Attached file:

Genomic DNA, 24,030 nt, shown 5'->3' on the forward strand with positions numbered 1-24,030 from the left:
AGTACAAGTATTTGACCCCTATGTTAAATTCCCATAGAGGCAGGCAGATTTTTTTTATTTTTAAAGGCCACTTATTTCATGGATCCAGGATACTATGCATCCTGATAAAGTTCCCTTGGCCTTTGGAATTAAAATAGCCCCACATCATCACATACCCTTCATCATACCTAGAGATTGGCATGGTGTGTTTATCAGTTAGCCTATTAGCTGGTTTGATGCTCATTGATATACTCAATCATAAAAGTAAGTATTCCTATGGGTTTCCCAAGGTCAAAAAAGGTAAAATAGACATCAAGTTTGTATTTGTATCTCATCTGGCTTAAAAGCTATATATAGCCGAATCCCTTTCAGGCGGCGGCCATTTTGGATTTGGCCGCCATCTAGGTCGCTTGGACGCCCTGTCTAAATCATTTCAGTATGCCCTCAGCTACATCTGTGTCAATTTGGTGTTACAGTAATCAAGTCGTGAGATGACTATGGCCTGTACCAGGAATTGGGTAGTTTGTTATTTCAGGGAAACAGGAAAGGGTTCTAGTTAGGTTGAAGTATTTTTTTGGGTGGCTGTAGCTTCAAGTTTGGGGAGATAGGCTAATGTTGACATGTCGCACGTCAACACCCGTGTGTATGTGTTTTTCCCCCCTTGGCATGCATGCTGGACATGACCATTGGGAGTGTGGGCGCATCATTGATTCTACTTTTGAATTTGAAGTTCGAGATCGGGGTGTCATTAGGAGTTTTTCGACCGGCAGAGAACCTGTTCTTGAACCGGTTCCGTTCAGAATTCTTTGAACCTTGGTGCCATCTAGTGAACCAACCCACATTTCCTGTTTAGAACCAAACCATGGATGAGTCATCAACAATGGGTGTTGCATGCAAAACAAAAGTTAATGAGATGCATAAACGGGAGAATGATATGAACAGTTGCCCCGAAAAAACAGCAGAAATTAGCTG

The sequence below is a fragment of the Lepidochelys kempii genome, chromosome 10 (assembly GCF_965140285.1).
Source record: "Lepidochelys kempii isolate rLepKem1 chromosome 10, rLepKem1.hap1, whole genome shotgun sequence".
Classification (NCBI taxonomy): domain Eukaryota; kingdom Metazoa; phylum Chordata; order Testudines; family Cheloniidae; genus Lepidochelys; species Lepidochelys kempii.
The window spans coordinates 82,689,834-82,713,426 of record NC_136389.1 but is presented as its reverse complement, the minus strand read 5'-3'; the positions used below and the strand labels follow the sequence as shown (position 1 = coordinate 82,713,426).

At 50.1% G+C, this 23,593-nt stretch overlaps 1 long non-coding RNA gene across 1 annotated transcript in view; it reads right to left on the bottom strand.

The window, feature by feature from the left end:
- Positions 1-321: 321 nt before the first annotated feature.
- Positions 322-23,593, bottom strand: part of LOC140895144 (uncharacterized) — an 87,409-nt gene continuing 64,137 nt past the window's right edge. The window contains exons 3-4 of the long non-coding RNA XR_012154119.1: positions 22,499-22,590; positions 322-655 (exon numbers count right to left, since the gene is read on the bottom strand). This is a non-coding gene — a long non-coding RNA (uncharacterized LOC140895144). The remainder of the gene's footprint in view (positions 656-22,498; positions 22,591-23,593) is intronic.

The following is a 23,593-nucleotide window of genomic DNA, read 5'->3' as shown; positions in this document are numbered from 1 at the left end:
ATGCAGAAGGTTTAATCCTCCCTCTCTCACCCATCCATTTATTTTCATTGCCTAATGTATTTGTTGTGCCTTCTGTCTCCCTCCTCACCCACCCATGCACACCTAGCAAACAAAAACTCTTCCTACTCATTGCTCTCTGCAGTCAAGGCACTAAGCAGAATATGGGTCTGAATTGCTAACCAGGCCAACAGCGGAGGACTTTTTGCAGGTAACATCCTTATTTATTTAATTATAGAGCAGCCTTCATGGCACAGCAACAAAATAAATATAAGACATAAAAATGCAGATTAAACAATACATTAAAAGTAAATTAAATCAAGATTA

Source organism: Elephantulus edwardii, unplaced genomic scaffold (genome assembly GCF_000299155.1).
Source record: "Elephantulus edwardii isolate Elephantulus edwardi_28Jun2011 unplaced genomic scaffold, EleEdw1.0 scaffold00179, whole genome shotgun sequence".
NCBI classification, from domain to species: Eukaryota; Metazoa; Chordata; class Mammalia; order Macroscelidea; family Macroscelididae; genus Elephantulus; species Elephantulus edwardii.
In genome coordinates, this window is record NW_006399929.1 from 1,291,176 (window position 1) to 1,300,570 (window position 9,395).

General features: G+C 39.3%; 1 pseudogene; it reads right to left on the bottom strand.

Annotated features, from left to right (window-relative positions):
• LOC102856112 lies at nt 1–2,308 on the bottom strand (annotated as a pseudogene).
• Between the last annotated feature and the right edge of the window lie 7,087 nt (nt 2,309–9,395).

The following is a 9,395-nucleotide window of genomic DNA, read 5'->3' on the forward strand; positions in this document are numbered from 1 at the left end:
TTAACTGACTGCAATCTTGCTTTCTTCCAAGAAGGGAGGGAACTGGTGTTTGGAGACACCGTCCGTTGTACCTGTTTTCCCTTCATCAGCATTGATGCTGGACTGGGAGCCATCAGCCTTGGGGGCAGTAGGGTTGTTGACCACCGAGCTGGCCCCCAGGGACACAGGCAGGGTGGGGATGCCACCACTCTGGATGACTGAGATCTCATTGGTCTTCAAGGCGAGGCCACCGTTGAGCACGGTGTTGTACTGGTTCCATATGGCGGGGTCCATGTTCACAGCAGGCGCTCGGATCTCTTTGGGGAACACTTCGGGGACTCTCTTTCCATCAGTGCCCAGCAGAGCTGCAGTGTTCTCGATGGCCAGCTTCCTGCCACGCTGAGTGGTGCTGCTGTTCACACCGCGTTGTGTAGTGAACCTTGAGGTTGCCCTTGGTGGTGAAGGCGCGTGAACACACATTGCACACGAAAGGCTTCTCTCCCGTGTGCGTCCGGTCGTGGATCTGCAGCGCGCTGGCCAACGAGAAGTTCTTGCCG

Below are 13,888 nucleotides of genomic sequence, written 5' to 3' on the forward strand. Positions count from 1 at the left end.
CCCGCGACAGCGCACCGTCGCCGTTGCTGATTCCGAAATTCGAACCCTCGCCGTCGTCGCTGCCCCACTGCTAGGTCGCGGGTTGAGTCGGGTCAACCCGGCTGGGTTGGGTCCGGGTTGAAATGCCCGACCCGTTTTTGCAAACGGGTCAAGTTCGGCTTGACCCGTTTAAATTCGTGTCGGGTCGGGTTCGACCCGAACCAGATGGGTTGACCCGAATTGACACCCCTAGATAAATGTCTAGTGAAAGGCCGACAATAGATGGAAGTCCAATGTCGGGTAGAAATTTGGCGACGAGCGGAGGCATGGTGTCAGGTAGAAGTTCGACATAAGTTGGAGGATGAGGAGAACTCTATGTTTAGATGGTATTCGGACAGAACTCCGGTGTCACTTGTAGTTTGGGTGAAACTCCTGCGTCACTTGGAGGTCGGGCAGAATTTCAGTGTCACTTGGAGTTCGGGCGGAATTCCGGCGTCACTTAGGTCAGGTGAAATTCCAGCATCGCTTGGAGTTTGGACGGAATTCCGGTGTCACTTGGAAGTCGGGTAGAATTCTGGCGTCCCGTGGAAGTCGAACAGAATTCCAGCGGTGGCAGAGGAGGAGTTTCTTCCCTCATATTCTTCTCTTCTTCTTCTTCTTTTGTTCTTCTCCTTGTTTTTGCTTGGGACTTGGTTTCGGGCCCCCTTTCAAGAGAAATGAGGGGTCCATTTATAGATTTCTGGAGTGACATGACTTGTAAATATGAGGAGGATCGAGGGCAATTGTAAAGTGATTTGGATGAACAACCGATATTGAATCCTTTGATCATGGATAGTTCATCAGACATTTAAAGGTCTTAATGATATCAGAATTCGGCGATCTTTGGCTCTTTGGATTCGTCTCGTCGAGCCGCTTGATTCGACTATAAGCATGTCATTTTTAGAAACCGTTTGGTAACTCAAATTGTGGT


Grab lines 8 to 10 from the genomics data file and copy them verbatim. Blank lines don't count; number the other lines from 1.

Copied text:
The window, feature by feature from the left end:
- Positions 1-321: 321 nt before the first annotated feature.
- Positions 322-23,593, bottom strand: part of LOC140895144 (uncharacterized) — an 87,409-nt gene continuing 64,137 nt past the window's right edge. The window contains exons 3-4 of the long non-coding RNA XR_012154119.1: positions 22,499-22,590; positions 322-655 (exon numbers count right to left, since the gene is read on the bottom strand). This is a non-coding gene — a long non-coding RNA (uncharacterized LOC140895144). The remainder of the gene's footprint in view (positions 656-22,498; positions 22,591-23,593) is intronic.